Cloud for Financials (‘Deceased’), Smart Financials and the next generation of Cloud ERP offering: Stepping stones?
I recently read Tammy Powlas’ informative blog series on Smart Financials (part 1, part 2) and was reminded of my promise to further analyze the demise of the SAP product Cloud for Financials. Although I initially couldn’t figure out how (or if) the two were related, I had a gut feeling that there was some association between the two events.
Cloud for Financials – Deceased
As I mentioned in a previous blog, ‘Cloud for Financials’ has been pulled from the market and is being re-absorbed into Business ByDesign.
The fact that SAP pulled Cloud for Financials from the market without a public announcement was a missed opportunity. Instead of declaring that the move was part of a broader strategic evolution, I had to discover the change via detective work (not that I didn’t enjoy it ;->).
The motivation behind the creation of a separate product in 2012 is best revealed in blog comments from this period:
There will be a type of customer that will prefer ByDesign over FinOD. The main difference is, do you want one app to run the entire business (unit) or you you want just the financial core that then reaches out into best of breed apps for HR, Sales, Procurement etc.
The financials core of SAP Financials OnDemand, General Ledger, Accounts Payable, Accounts Receivable, etc. is identical to the financials core of SAP Business ByDesign. The main difference is that the financials engine of FinOD does not assume that it’s subledgers are “fed” by other ByD components, but instead can accept input from anywhere in a proscribed format. These well defined feeds are the foundation for integration, to you can have a complete end to end view (Income statement, profitability, etc.) though the inputs could come from attached best-of-breed components, such as HR, CRM and Procurement. n that way FinOD can function as a financial hub.
Thus, one of the most important initial motivations for Cloud for Financials involved its role as a financial hub that included “best-of-breed” products that were possibly originated from non-SAP sources. Now, after approximately 2 years, something has changed and Cloud for Financials has been re-merged into ByDesign. Comments on my blog provide some insight into what has changed since the product’s release.
Recall that Cloud for Financials was dervied from ByD by splitting the code into two separate lines. However, having two separate products and development teams was inefficient and more importantly for our customers, enhancements made to the products were difficult to synch across the two code lines. So we decided to merge (re-merge?) the two products so that Cloud for Financials once again became the Financials business area of Business ByDesign. – Jim Daddario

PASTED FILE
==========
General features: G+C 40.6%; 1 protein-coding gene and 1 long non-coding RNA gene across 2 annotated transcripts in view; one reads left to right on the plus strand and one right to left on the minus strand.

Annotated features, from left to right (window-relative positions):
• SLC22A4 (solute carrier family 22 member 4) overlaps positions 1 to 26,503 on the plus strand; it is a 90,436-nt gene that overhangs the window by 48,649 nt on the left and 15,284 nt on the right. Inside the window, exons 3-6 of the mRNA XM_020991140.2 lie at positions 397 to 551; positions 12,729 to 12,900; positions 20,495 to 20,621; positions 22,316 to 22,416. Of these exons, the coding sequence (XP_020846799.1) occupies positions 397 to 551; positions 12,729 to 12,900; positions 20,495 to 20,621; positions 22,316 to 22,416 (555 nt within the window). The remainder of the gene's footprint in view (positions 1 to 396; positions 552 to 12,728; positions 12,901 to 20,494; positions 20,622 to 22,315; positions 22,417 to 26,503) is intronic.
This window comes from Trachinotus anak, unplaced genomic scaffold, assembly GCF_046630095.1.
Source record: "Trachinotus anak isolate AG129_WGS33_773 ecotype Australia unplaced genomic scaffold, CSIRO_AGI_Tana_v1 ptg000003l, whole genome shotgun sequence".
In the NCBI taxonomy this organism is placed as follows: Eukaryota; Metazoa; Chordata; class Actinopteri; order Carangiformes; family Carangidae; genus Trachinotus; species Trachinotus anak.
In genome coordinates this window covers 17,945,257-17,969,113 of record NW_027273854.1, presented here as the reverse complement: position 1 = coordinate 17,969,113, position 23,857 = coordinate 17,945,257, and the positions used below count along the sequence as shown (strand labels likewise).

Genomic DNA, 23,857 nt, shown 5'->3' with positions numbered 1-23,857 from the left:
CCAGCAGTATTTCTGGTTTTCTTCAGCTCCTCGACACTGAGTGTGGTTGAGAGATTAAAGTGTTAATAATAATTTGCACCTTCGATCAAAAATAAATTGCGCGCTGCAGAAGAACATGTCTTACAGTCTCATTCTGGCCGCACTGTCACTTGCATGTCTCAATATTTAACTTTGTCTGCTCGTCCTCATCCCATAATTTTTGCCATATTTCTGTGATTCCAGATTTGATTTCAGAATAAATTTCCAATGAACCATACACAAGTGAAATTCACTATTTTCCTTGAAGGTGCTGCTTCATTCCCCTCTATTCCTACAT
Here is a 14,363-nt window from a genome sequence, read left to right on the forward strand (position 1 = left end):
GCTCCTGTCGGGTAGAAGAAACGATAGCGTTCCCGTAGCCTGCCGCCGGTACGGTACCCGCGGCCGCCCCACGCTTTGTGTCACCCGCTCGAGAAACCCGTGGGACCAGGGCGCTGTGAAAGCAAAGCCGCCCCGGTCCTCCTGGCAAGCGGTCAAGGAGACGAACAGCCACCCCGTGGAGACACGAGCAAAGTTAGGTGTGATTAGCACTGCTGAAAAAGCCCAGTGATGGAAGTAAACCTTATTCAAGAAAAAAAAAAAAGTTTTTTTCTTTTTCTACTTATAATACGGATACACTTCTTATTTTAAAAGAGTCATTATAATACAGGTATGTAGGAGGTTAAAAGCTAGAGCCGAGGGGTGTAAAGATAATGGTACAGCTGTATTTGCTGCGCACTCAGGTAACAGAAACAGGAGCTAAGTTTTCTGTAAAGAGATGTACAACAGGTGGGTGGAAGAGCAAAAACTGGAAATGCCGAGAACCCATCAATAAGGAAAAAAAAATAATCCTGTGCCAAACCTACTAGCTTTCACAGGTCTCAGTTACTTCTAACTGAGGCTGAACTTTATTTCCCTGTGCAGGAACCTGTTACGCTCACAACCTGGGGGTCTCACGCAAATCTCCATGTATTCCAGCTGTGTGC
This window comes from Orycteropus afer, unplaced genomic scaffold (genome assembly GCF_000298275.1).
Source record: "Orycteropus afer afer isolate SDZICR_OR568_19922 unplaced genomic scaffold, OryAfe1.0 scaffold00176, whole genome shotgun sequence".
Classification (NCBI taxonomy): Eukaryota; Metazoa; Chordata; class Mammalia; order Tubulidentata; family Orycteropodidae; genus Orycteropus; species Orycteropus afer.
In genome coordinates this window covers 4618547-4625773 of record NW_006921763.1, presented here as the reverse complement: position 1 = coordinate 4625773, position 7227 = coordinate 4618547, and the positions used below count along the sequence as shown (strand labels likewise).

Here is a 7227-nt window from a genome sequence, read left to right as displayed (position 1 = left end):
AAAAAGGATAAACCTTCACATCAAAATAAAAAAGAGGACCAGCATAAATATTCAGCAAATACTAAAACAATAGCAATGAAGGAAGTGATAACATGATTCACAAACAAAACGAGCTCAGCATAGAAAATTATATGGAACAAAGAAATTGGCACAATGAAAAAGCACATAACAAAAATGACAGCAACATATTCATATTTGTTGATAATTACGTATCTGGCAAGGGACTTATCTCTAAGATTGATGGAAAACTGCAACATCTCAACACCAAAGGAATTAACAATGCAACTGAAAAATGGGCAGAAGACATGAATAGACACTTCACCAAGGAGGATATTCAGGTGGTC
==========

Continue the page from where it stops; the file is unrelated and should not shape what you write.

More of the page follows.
It helps to speed up the process. But if you converge to one platform, you better have your “code” together to simplify. – Sven Denecken
The split was done to bring HANA w/o disruption in the installed base, now we have brought the 2SKUS back together – Chris Horak
Although there are technical (support of two products, etc) arguments behind this move, the recent re-merge also demonstrates a change in SAP’s cloud strategy with a focus on a “single platform” and, potentially, a connection with the idea that the Suite always wins (even in the Cloud!).
This focus on a single platform necessitates a quick analysis of the related transformation of Business ByDesign.
Today, Business ByDesign is undergoing a new effort by “re-factoring” the application to run on the SAP HANA Cloud Platform which will enable businesses of all sizes and across all industries and lines of business to run their entire business in the cloud more efficiently and effectively. So along with the SAP Business Suite on HANA, SAP Business ByDesign will benefit from this breakthrough technology. [SOURCE]
A team will remain in place to support the current version, which runs in an ABAP (Advanced Business Application Programming) application server, according to Sikka. “The product is going to be redone in HANA,” he said. “We’ll move every customer to this refactored ByDesign when we have it.” [SOURCE]
Here is a graphic representation of the various involved components and their recent evolution.
Note: The recent announcement concerning the repositioning of the HANA Cloud Platform (HCP) muddies the water a bit since the term “HANA Cloud Platform” now refers to a distinct set of customer offers (“Infrastructure Services”, “DB Services”, “App Services”) rather than a generic technology infrastructure. The announcements concerning the port of ByDesign to HCP predate this recent repositioning and make a description of its technical foundation in relation to other SAP Cloud offers a bit tricky. As a SaaS, it probably can’t run in the HANA Enterprise Cloud (HEC) but rather is more closely associated with the “App-Services” (the old PaaS layer).